After a pretty lengthy discussion with my colleagues, all of which are developers and not graphic designers, I try and put a different spin on an old debate.
Photoshop vs. Fireworks; which one is better? Like other age old questions – chicken or the egg? – mac or pc? – blonde or brunette? – this question has been debated for years. There is certainly a preference for one or the other when presented with a choice between the two. Here are some of the highlights for Photoshop:
- Industry standard for photo editing
- Colorization is more exact
- Far richer in features and functionality
A few of the highlights for Fireworks:
- Lighter memory footprint
- Faster and easier to work with
- Smaller learning curve for non-graphic designers
However, by pitting Photoshop against Fireworks are many of us missing the real advantages of these tools? I believe this is a case where you should have your cake and eat it too! Use both Fireworks and Photoshop for very specific tasks and get the best of both, because in reality, these are two very different animals.
In my opinion, Photoshop should be used where it’s strength lies, and that is in photo editing. Conversely, Fireworks should be used where it shines, layout design. When you begin developing UI, webpages especially, you generally start with a rough layout, refine the layout, and then begin adding (hopefully) powerful imagery to support your content. Designing layout, where generally you employ vector-based primitive shapes, gradients, and shadowing is extremely fast and easy in Fireworks. If changes need to be made because of sizing, it’s extremely well suited. Next, open up Photoshop and begin designing that dynamite wow-factor image that you can meticulously edit, add filters, etc. Grab that image, put it back into your layout in Fireworks and utilize far friendlier slicing and image optimizing to export images out to be called in your HTML.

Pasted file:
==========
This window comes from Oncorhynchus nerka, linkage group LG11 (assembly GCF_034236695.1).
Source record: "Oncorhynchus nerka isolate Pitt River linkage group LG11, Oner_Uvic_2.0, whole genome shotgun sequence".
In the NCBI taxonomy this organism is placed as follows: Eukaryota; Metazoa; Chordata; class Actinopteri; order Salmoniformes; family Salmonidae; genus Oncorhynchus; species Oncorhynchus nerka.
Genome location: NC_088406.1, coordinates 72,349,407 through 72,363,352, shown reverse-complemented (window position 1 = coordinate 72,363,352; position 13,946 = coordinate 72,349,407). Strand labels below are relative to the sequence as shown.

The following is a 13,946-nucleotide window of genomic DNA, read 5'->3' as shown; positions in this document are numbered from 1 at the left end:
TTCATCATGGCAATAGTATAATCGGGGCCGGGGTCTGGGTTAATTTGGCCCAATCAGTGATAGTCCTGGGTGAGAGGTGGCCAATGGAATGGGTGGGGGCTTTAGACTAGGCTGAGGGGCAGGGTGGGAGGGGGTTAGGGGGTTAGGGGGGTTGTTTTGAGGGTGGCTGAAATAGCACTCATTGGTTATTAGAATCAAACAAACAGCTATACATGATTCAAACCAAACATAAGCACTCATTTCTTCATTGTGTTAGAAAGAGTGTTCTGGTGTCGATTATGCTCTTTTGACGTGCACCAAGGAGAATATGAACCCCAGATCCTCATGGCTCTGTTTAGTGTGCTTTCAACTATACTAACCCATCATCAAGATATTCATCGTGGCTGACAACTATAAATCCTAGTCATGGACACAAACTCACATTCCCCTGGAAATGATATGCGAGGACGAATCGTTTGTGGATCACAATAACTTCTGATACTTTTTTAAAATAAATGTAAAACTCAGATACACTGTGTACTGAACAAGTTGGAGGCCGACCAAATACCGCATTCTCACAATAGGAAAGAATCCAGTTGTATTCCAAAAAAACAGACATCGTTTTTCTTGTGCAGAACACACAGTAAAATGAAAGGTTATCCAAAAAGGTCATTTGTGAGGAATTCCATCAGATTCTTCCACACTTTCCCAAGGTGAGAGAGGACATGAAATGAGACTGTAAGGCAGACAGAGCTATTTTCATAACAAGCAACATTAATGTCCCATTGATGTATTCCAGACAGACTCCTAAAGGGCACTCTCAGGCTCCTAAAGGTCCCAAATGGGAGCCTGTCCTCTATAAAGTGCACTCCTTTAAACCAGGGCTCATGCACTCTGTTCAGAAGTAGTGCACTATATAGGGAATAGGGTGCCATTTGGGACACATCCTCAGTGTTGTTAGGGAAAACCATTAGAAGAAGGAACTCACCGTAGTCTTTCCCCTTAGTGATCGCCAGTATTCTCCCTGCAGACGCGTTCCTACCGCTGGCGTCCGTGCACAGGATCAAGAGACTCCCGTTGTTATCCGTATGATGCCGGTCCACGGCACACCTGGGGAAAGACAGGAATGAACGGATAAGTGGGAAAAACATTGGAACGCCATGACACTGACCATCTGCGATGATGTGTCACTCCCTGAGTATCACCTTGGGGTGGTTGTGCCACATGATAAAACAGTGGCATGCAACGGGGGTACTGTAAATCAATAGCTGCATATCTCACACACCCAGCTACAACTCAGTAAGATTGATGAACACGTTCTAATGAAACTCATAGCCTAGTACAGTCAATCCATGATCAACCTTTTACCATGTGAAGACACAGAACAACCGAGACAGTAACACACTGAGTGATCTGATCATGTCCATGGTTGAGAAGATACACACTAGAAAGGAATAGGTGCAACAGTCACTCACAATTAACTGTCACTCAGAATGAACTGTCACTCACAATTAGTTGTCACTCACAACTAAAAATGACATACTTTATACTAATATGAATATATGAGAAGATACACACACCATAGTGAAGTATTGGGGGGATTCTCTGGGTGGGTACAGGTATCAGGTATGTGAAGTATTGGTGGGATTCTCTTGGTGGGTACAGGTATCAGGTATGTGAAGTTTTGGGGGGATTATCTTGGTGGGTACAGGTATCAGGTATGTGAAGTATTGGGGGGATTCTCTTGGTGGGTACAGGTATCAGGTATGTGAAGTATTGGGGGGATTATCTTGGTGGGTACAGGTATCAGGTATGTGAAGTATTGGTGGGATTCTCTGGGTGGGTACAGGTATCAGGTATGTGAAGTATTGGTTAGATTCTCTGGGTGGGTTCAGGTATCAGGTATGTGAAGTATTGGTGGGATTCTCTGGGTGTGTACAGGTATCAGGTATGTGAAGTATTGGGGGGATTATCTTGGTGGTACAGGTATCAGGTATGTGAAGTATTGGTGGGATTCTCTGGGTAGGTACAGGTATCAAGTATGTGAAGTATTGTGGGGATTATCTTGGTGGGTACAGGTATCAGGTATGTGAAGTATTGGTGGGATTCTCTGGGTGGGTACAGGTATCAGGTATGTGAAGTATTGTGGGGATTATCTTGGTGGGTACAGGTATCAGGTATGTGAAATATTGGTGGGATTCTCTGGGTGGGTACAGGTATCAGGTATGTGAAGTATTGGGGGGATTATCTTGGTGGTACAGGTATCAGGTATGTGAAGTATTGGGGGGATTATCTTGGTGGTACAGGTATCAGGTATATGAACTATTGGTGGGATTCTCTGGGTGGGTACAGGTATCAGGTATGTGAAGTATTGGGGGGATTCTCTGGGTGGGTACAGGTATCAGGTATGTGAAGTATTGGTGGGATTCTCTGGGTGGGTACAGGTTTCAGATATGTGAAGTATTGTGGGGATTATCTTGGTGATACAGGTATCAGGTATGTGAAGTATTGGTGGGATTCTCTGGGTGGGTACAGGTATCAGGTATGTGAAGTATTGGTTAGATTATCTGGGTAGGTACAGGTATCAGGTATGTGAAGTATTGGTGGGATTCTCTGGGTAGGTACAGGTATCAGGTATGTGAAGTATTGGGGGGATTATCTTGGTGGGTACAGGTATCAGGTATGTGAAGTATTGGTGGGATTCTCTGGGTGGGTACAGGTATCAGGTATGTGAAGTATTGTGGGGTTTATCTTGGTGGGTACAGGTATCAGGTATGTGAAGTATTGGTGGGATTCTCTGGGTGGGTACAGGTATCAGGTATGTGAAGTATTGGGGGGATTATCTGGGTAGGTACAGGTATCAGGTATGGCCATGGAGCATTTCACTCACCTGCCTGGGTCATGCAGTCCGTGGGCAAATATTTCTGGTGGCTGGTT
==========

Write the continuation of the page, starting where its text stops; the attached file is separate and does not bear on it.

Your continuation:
Can you do all of these things in Fireworks alone? Sure. Photoshop as well? Yep. However, there is a reason why Adobe has maintained both applications in parallel after they merged with Macromedia. Photoshop is well suited for graphic design of high quality, pixel based, images. Fireworks handles vectors a bit friendlier while being specifically designed for Web Designers first and foremost. If you’re not a professional graphic designer, (and if you’re reading the rest of the posts on this blog you probably aren’t), then you may really like working in both Photoshop for the fine details and Fireworks for layouts and similar mockups.
Let me demo a brief example of the process I quickly outlined. Below is the beginning layout of a website. I’ve used Fireworks to layout the logo, navigation, hoverstates, standard font selection, and the general positioning of elements on the page to get a feel for how the website will be laid out.
Next, I used Photoshop to make changes to this photograph. I’ve added a few filters, created some transparencies on the edges of the photo, and changed the colors slightly. This is the point where a real graphic designer would go to town!
Finally, I put it all together back in Fireworks and begin slicing images out the way I want. The images are optimized for the web and are placed into HTML or CSS-based websites.
I hope this gives a little bit of a different perspective on how and when to use Photoshop and Fireworks for developers. Happy designing!